[00:02:29] And I think that that was from what I've read, I've gone to the Library of Congress and looked at Dr. Deming's notes. A lot of his focus was on being prescriptive to especially U.S. managers and executives. And that's what you got. And Out of the Crisis, his 14 points to transform the Western style of management, that was that was really the aim of out of the crisis. And matter of fact, it started at the beginning of the book. So there was this prescriptive thing, but it really went against a lot of the cultural norms here in the states. And that was one of the things that many in the Demming community were fighting for, was things. When you talk in terms of. Rewards and performance appraisals, that became kind of what we do Deming, but we don't do that. So I'm sure many in the community can can relate unless you are someone who owned their own company and were able to implement these things, which isn't many people, but. I as I went through and started getting deeper and deeper into Dr. Deming's work, talking with other people in the community, one thing that became very evident to me early on was even though I had been exposed to understanding variation because I sold Mitutoyo equipment to manufacturers, I didn't really understand it.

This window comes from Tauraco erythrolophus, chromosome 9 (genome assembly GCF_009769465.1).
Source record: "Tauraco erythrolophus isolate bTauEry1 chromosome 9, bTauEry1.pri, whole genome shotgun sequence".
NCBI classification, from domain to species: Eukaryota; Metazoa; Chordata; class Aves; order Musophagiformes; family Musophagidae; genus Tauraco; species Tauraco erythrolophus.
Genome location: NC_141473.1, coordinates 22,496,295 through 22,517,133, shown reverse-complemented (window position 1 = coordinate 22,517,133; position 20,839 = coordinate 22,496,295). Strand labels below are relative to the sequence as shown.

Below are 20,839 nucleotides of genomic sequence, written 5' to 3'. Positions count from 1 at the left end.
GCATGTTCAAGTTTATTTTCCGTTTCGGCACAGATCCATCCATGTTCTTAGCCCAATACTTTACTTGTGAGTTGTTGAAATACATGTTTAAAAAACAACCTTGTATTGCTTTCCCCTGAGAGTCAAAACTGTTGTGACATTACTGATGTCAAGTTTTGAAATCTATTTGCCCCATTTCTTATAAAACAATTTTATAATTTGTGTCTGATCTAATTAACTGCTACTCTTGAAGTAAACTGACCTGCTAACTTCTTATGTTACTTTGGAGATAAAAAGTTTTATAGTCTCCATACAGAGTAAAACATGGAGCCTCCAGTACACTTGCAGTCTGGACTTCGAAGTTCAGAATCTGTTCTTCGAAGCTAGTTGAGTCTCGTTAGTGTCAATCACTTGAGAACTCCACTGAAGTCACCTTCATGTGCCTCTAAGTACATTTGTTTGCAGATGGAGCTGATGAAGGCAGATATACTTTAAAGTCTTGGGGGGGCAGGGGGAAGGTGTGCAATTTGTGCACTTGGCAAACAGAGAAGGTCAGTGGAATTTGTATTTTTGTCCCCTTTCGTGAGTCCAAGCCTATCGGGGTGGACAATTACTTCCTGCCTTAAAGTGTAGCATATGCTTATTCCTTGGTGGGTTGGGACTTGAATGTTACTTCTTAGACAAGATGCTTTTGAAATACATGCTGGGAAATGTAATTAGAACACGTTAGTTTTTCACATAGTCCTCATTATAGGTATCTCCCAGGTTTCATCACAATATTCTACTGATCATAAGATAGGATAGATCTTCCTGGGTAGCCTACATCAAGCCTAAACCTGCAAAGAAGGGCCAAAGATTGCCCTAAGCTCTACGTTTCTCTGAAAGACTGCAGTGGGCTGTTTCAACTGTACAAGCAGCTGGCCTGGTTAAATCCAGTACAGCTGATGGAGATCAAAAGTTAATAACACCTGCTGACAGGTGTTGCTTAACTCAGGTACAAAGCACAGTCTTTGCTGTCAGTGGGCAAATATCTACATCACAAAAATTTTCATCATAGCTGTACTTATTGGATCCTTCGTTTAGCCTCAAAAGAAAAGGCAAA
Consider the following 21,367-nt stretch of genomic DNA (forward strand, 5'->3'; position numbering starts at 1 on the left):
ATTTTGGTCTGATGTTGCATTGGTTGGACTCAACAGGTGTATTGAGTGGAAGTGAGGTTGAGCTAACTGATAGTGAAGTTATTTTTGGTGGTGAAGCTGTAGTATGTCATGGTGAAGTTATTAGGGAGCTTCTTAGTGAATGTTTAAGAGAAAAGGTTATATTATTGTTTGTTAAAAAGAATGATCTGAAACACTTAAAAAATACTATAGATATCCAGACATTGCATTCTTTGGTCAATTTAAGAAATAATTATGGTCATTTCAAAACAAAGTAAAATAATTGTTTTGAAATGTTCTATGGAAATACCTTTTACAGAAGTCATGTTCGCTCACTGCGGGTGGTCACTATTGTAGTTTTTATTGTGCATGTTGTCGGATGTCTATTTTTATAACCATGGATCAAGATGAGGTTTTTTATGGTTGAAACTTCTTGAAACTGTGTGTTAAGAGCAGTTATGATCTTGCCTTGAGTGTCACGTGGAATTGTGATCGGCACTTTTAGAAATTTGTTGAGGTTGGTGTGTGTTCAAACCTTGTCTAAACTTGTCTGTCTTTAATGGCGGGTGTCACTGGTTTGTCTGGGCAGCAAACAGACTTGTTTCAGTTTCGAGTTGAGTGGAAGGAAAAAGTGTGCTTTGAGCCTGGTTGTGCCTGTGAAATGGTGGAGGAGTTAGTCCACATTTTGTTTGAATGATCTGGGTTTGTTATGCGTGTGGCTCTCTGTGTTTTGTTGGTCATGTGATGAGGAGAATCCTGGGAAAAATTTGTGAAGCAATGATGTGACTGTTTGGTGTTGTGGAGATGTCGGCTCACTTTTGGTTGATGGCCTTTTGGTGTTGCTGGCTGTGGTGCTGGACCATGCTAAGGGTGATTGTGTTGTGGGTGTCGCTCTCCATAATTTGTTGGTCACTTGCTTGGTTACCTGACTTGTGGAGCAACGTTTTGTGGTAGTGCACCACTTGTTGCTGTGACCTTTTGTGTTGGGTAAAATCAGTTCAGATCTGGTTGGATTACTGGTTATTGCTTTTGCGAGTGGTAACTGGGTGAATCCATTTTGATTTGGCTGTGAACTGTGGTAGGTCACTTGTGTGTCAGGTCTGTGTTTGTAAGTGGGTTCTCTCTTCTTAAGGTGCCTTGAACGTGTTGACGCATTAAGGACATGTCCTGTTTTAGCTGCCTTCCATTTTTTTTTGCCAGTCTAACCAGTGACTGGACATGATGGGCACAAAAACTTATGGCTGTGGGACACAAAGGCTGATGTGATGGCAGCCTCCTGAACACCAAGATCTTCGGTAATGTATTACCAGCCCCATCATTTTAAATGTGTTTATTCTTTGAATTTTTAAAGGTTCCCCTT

[00:04:08] And so I spent a lot of time in the 1990s getting deeper. I went I went to multiple seminars, weeklong seminars with Dr. Don Wheeler. I worked with Dr. Ward, a gentleman by the name of Tim Baer, a statistician, and they got me to a point where I felt comfortable enough in my knowledge or at least where to go to get help around variation. And so much as much of my life was the 1992 was spent getting deeper into that. Now, as I started to enter 2000 and going to say, 2012, a lot of my focus was on systems because then, you know, common cause variation things between the limits. It's down to the system that you work. And if you're going to change the system, things of that sort got deeper and deeper into different works of not only Bertalanffy, Peter Senge, Russell Ackoff, folks like that. And since 2009 to say 2012 to even present, most of my focus has been on getting deeper knowledge in psychology. And along with that, neuroscience has really been able to give me a deeper knowledge of psychology and how the brain works in neuroscience and then the theory of knowledge. Those have been more recent where I'm going deeper into it. But each time I've gone through this, I'm also thinking in terms of the other components of the System of Profound Knowledge.